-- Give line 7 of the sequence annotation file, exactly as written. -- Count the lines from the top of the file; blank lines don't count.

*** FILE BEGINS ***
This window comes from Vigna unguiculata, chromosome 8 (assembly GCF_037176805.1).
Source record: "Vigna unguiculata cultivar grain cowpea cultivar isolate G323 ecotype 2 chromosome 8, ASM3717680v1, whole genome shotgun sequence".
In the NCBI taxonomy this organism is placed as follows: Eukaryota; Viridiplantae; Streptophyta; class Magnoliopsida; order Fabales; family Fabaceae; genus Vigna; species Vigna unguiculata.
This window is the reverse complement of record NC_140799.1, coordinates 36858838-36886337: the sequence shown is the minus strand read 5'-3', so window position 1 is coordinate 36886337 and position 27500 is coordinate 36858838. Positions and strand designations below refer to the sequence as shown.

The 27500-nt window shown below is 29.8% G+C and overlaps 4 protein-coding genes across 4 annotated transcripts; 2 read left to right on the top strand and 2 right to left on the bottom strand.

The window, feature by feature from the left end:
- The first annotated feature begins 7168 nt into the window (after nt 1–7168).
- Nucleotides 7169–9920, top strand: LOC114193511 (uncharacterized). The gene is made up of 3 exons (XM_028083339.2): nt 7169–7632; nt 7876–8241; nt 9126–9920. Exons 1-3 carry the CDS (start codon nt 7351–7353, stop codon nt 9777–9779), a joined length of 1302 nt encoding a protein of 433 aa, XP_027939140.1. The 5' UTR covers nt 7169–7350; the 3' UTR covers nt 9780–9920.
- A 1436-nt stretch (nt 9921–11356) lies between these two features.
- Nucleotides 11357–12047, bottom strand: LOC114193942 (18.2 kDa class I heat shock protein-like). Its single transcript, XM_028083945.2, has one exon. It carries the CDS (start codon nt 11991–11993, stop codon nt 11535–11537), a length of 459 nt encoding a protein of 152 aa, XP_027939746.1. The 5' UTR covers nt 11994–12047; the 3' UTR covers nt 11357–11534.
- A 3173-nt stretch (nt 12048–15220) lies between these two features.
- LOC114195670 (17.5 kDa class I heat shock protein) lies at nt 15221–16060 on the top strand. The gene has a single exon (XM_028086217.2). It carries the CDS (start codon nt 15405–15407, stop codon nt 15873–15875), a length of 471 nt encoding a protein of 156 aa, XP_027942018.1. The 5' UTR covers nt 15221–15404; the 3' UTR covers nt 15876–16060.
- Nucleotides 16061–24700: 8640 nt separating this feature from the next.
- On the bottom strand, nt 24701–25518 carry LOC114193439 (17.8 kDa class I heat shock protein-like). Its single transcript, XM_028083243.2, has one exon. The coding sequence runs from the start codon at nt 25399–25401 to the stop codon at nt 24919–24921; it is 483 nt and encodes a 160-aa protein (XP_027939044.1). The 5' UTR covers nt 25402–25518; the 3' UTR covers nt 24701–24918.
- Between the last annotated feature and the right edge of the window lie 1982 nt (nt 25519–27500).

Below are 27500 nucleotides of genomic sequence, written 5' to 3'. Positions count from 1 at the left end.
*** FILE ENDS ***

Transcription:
- The first annotated feature begins 7168 nt into the window (after nt 1–7168).